A Sold-out Production by AHS Class Act Celebrates Facing your Fears

March 22, 2019

 

 

by Doug Robinson
It was Thursday night and the mysterious “Wiley and the Hairy Man,” was sold out before the curtain went up. Additional chairs were put in place, affording all those who chose to attend the play an opportunity to enjoy, laugh and celebrate the latest performance of the Alvirne High School Class Act Thespians.
The play tells the story about a fatherless boy, his mother and his faithful dog. Set in a swamp of the Louisiana Bayou, Wiley learns not only how to face his biggest fear, Hairy Man, but how to overcome him.
First published in 1976, the play is an African-American folktale “written down” in 1932. The actors were challenged to create the environment of the Louisiana Bayou solely with their talents of song and dance as the stage did not have a traditional set. Their skillful attention to the rhyme and rhythm of their melodies and dances created the environment of the untold dangers of the swamp to which Wiley had to face.
Chicagoreader.com states, “Wiley is the son of Mammy, the best conjuring woman in the southwest county. She can do just about any sort of magic — except get the Hairy Man out of Wiley’s head. The only thing protecting Wiley is his old hound dog, because everyone knows that the Hairy Man hates dogs.
“But Wiley is forced to go into the swamp, Hairy Man territory, to cut down a tree to build his dog a house. There Wiley meets and then eludes his biggest fear. That, of course, angers the Hairy Man. But Mammy has discovered that if a person outfoxes the Hairy Man three times, he has to leave that person alone forever. The rest of the play consists of Wiley trying to trick the old conjurer.”
The chorus performs magic of their own as their sounds create the illusion of a swamp, complete with a forest, trees, vines, and swamp for Wiley to engage. The only thing that Hairy Man fears is Dog. With Dog by his side, Wiley confidently enters the swamp with courage and purpose, knowing that his survival will be ok.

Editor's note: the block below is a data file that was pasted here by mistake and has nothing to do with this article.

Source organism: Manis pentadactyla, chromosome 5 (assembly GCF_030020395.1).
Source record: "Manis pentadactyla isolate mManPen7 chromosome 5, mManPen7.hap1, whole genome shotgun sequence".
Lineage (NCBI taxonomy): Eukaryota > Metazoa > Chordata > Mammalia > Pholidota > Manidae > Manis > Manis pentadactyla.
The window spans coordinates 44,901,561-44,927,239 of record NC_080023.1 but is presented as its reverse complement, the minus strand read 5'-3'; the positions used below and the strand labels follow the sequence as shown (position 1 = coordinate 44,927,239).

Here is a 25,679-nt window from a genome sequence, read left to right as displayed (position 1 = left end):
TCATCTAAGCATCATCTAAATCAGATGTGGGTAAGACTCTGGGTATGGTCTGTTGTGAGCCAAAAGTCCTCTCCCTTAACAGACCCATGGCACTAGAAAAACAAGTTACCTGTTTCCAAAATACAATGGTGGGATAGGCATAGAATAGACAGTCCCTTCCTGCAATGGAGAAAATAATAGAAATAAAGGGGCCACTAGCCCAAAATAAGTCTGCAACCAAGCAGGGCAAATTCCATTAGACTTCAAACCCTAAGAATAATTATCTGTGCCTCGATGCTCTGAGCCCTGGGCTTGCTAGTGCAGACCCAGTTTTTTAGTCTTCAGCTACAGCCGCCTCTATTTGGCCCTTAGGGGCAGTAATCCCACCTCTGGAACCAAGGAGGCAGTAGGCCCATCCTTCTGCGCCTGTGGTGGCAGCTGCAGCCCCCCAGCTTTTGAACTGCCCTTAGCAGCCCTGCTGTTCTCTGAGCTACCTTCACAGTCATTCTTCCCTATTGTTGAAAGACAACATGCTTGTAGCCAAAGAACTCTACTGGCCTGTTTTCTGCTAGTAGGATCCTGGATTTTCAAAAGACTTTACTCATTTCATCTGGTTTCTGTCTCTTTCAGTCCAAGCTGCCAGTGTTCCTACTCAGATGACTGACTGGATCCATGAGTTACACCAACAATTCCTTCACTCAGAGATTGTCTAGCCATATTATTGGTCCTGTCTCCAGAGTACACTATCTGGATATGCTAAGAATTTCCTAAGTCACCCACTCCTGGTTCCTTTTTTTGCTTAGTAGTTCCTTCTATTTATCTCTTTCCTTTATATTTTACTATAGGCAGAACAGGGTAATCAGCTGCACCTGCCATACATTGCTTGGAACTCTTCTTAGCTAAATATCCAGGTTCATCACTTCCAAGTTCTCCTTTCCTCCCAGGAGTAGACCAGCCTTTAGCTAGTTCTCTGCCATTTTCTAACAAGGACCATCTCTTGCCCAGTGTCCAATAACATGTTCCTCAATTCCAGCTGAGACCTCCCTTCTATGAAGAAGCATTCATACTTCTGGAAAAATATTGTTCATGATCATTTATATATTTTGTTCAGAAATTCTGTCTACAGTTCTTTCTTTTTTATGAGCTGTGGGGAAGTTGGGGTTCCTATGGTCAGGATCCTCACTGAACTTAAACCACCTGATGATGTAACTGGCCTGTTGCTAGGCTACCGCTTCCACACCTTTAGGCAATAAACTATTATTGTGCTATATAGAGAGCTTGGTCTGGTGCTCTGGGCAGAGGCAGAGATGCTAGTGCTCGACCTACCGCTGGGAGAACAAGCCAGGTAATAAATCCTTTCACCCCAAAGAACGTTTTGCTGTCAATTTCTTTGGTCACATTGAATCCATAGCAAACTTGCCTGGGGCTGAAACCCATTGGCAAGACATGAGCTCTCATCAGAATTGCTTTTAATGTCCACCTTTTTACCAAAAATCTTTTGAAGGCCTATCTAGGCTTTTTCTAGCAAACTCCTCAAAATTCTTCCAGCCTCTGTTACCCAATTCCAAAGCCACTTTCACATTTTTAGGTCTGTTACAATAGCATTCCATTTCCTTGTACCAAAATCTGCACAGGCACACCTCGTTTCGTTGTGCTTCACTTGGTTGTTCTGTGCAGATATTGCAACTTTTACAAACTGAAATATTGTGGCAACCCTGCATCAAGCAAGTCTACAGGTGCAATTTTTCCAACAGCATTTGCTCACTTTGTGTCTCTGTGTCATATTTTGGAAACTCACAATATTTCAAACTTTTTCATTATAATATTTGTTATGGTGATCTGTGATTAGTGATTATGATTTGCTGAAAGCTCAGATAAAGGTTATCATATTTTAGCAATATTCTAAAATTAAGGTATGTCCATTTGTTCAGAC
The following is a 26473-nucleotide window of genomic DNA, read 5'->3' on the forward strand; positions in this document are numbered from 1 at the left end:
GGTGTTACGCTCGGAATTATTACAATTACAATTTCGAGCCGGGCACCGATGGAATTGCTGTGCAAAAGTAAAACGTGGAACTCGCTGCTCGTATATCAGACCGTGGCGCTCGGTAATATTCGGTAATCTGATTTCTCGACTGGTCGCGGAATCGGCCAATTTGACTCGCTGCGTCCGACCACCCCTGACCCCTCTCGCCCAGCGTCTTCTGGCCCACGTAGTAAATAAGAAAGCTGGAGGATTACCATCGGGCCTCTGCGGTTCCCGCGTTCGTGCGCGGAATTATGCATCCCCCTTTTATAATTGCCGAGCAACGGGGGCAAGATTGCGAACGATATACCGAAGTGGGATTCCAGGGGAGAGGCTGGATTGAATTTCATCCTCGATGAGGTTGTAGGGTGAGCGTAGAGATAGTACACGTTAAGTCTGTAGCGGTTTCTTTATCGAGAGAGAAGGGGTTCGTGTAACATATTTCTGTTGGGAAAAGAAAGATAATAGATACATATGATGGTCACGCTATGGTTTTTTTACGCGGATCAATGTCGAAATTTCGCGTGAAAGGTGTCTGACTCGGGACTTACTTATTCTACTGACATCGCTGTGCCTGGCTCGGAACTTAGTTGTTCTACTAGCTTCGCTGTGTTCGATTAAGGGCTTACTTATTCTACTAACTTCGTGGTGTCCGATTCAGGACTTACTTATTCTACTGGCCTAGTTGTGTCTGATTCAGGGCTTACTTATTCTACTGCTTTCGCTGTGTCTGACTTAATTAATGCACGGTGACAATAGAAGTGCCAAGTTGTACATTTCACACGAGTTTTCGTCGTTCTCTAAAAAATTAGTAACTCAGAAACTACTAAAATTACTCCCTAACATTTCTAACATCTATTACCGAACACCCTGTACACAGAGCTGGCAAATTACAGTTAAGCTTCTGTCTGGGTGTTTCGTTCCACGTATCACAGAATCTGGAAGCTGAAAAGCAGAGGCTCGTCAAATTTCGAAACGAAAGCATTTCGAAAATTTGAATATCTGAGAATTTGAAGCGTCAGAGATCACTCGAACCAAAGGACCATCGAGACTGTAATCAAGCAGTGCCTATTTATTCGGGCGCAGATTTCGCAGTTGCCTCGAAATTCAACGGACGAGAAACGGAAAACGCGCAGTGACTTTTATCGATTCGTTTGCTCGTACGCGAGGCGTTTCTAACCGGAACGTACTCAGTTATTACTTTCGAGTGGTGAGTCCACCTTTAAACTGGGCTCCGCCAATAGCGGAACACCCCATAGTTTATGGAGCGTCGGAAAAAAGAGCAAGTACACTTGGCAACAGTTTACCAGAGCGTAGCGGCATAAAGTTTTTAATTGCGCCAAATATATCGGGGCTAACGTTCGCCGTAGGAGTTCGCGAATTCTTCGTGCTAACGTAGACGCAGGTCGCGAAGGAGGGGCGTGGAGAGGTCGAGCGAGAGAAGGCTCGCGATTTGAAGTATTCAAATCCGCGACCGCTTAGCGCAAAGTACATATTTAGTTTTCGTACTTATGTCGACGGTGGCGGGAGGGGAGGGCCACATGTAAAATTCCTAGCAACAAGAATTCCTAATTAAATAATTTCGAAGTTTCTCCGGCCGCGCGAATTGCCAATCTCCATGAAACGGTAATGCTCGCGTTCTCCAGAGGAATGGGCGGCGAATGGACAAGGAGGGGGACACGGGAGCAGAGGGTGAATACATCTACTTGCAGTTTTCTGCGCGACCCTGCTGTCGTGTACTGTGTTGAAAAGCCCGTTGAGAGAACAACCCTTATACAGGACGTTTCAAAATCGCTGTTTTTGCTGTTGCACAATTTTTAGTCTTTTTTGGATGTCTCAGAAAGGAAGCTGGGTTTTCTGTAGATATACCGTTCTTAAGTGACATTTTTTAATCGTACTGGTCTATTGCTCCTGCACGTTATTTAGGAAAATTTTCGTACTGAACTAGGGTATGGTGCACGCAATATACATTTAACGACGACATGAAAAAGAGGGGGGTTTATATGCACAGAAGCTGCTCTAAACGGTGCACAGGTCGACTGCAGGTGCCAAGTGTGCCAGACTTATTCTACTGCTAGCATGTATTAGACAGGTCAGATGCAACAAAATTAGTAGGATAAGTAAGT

But, the true magic of this play is in the telling of the story of that survival. It is a survival of trust. Wiley understands what he needs to do to survive in the swamp, and he learns to trust within himself to survive the trials of Hairy Man.
With the help of his mammy, he eventually conquers his two biggest fears with that trust: Hairy Man and his own fear of the swamp.
The folk music provided by the jug band added additional authenticity and charm to the play.
Actors from the Hills Garrison School also participated in the chorus ensemble.
Class Act entered “Wiley and the Hairy Man” into the NH Educational Theatre Guild Festival, where they competed against five other schools with this one-act production.
Along with all the praise and feedback given by the judges to the schools, Jessica Taylor (Dog) received the festival’s All Star Award.
The jug band was also honored with their receipt of the All-Star Sound Design and Performance Award. The AHS students who comprised the band, not only learned their instruments, but also wrote the score for the production.